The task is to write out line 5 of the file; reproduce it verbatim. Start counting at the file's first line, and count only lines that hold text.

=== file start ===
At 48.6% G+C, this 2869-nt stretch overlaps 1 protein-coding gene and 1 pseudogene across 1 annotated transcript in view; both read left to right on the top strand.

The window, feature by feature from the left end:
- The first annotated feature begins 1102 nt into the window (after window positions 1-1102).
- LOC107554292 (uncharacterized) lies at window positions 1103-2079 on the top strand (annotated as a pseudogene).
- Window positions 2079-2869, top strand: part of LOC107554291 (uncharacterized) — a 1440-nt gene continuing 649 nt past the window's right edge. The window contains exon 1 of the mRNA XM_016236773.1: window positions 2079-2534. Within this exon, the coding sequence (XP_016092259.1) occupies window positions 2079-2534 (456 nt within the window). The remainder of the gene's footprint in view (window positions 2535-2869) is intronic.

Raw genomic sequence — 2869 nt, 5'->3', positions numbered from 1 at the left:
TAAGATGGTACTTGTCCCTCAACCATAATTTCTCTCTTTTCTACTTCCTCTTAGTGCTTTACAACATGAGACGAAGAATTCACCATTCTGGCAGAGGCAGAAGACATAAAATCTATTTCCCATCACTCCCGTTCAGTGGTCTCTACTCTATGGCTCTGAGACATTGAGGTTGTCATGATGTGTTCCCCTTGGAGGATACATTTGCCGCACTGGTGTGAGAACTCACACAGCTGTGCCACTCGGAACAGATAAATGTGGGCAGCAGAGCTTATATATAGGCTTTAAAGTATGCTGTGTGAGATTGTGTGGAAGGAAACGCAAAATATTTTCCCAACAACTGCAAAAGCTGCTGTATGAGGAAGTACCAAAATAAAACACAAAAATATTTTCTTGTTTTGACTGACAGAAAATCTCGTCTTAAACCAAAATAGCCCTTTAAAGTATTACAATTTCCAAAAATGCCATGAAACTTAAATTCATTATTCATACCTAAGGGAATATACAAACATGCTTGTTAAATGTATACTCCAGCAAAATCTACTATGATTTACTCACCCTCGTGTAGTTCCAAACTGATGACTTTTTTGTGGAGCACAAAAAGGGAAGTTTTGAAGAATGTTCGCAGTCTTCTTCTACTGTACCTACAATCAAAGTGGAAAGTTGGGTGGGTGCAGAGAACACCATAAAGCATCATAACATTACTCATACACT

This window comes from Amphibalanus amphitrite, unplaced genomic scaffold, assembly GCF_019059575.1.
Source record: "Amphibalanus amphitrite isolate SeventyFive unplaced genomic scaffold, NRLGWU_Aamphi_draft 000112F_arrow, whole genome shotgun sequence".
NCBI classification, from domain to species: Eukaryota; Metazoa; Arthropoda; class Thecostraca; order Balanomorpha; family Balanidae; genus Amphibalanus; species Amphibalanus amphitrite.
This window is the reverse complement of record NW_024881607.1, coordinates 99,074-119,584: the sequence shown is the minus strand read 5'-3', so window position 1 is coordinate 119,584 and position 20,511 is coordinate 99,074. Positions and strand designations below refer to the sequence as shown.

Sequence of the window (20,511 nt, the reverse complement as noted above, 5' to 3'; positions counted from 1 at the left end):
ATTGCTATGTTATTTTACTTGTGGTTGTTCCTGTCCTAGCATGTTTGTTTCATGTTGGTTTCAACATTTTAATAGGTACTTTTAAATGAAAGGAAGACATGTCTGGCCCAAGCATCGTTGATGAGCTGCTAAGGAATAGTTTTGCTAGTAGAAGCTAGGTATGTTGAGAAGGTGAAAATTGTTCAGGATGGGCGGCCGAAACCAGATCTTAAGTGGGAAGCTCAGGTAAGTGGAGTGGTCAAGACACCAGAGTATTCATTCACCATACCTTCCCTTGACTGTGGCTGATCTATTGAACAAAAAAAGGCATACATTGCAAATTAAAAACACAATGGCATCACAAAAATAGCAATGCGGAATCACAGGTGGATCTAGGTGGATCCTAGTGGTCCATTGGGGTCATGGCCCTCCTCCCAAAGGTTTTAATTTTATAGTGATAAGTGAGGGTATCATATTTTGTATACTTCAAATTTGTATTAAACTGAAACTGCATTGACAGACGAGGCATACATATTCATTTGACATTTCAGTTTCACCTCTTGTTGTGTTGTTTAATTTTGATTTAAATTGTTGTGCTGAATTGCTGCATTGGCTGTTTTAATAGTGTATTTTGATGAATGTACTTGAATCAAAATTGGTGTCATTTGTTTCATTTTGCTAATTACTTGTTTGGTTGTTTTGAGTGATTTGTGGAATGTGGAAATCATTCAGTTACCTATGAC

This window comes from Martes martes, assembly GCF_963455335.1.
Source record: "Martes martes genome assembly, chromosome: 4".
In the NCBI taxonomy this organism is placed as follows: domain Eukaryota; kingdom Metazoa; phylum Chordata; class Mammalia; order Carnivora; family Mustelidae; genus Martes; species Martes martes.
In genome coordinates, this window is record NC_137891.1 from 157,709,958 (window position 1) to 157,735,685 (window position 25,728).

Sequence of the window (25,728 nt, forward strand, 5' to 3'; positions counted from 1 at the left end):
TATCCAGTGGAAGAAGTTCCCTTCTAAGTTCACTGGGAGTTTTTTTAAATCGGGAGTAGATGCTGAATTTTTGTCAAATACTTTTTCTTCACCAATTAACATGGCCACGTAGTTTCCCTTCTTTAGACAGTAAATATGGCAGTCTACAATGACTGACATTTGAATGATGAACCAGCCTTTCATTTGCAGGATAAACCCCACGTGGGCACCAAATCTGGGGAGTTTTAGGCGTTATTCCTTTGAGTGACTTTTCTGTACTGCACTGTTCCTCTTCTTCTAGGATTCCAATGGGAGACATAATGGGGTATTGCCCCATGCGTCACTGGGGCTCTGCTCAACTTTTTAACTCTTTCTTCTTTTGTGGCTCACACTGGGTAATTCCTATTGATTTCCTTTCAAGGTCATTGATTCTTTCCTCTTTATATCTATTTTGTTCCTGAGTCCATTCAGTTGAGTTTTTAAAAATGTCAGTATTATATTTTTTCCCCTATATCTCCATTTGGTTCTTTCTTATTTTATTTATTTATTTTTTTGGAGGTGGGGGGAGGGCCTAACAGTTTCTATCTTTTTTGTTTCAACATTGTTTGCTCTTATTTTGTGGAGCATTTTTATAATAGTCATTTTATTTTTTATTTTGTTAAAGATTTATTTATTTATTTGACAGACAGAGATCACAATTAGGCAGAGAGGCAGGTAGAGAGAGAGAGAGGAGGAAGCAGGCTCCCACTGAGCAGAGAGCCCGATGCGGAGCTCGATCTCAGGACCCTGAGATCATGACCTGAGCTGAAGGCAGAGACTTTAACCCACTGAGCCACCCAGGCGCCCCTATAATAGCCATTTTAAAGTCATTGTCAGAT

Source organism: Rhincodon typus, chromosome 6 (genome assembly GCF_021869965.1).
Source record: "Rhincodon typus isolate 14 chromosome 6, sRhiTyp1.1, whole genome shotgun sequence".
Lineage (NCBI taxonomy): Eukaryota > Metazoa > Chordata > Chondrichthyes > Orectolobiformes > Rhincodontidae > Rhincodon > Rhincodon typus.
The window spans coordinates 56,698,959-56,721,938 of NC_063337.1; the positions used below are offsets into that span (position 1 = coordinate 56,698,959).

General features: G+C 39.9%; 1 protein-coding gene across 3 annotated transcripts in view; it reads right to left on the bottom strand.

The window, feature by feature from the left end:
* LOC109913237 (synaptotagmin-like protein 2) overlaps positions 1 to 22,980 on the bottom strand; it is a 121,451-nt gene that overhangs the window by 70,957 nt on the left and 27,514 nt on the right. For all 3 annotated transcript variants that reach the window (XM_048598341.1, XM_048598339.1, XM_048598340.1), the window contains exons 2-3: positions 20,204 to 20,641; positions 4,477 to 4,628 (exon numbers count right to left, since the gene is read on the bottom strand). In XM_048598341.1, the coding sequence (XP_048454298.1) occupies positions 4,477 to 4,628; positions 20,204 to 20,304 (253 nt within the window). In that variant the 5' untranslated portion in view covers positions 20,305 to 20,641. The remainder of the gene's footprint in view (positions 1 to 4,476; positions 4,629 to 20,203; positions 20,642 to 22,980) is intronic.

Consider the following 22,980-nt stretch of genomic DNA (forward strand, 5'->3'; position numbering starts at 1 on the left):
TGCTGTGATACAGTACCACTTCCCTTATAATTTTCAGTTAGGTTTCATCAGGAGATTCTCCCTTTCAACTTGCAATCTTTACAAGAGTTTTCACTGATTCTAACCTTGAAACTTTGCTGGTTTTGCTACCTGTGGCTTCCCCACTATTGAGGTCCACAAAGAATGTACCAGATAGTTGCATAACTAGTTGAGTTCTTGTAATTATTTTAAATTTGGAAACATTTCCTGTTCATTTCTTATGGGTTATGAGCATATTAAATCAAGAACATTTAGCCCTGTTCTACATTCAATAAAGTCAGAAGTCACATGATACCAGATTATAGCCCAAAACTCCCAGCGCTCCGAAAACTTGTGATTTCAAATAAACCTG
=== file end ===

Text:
- Window positions 2079-2869, top strand: part of LOC107554291 (uncharacterized) — a 1440-nt gene continuing 649 nt past the window's right edge. The window contains exon 1 of the mRNA XM_016236773.1: window positions 2079-2534. Within this exon, the coding sequence (XP_016092259.1) occupies window positions 2079-2534 (456 nt within the window). The remainder of the gene's footprint in view (window positions 2535-2869) is intronic.